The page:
Sunday, August 29, 2010

Shabbat Shalom

It is better to meet danger than to wait for it. He that is on a lee shore, and foresees a hurricane, stands out to sea and encounters a storm to avoid a shipwreck. 
~Charles Caleb Colton, (1780-1832) British clergyman, sportsman and author.

Above is a picture of Jerusalem at night. I do think it has grown since I lived there.
So I have bumped into two people within the last two weeks who, like me, resided in Jerusalem, Israel. I'm wondering if it is a sign. You know, like I should apply for a job at the Israeli Museum, or something.

Okay, so it is kind of dangerous to live there. For instance, I was prohibited by my leaders when there to ride the buses. This is because some people who reside there blow the buses up.

But ever since I was a small girl at the World's Fair in Canada begging any member of my family to ride the most death-defying ride there, I kind of thrive on danger. I mean, almost getting hit by a car on my roller skates does for me what maybe an hour of meditation does for someone else.

I know it is decidedly unhealthy, and I am working on it. But anyways. The first person I bumped into who lived in Jerusalem was Betsy Diamont-Cohen. If any of you are into child development, she founded "Mother Goose on the Loose". So I was at the Carnegie Library, listening to her speak, and when she talked about living in Jerusalem, I kind of got excited. I bounced up to her at the first opportunity, and we struck up a conversation. I mean, living in a city where people just blow things up totally gives you common ground.

The next person I bumped into was at Taco del Mar. Something about his accent sounded familiar, so I asked him where he was from. Not Jerusalem- Tel Aviv. His name was Ariel, which most people of course associate with a cute red headed mermaid, but in the bible, it is actually another name for Jerusalem. I know this because I worked my butt off studying in that city! It was not all ruins and pyramids and falafel. Oh no. My classes were HARD. So then Ariel asked me if I knew any Hebrew. At this point, I could have handled the question creatively. I could have performed "Hava Nagila", a dance where everyone holds hands in a circle and then lifts up their hands and goes "Oy! Oy" really loud. Or I could have said, "Lo beseder", which I always say when things aren't going well for me. The literal translation is: Everything is most decidedly out of order.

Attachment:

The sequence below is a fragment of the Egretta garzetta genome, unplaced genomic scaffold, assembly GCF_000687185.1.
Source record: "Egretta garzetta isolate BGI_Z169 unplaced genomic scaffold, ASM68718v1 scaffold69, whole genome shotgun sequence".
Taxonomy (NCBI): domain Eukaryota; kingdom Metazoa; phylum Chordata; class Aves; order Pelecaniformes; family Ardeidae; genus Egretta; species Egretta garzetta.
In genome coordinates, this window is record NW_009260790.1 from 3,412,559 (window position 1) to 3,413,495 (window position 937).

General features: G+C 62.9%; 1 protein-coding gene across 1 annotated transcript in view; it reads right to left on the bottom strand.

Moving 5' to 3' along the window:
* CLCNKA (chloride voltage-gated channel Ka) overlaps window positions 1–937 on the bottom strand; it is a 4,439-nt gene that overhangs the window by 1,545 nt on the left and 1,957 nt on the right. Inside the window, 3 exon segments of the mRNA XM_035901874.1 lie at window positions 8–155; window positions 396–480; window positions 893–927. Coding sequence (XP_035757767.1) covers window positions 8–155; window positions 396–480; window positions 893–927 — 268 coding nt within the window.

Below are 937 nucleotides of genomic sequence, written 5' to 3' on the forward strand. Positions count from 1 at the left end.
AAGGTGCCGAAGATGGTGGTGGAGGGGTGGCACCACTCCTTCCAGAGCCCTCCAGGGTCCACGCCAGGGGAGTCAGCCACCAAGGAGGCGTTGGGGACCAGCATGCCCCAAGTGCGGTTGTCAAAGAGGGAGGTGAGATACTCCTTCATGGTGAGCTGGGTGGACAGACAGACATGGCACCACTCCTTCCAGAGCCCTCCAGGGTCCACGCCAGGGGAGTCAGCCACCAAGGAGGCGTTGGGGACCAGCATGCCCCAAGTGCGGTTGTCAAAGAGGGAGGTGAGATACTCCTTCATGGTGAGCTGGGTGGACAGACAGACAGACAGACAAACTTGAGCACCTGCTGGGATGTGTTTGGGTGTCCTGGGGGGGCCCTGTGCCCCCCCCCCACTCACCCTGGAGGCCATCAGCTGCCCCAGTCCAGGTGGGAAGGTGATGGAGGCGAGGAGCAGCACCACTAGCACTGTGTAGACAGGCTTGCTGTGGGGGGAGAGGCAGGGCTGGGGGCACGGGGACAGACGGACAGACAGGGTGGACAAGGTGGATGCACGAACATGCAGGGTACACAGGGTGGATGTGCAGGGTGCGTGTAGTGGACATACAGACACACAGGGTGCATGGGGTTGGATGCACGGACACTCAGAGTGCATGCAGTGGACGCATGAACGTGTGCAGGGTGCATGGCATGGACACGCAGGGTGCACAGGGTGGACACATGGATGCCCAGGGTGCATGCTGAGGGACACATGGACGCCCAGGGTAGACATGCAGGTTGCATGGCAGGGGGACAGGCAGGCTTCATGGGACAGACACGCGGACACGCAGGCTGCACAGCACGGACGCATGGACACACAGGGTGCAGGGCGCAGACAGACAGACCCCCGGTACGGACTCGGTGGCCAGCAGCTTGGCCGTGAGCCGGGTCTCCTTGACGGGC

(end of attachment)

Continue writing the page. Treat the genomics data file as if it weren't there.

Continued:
Instead, I went blank, and I could not remember any of the Hebrew I had been taught. I hate it when that happens.

My main concern about moving back to Israel would probably be the absence of a Bliss Spa. I consider the close proximity of one of these as completely necessary to my mental health. I can handle walking up and down really steep hills instead of riding the bus- but yucky fingernails? No.

Danger -- if you meet it promptly and without flinching -- you will reduce the danger by half. Never run away from anything. Never!
~Winston Churchill (1874-1965) British politician.

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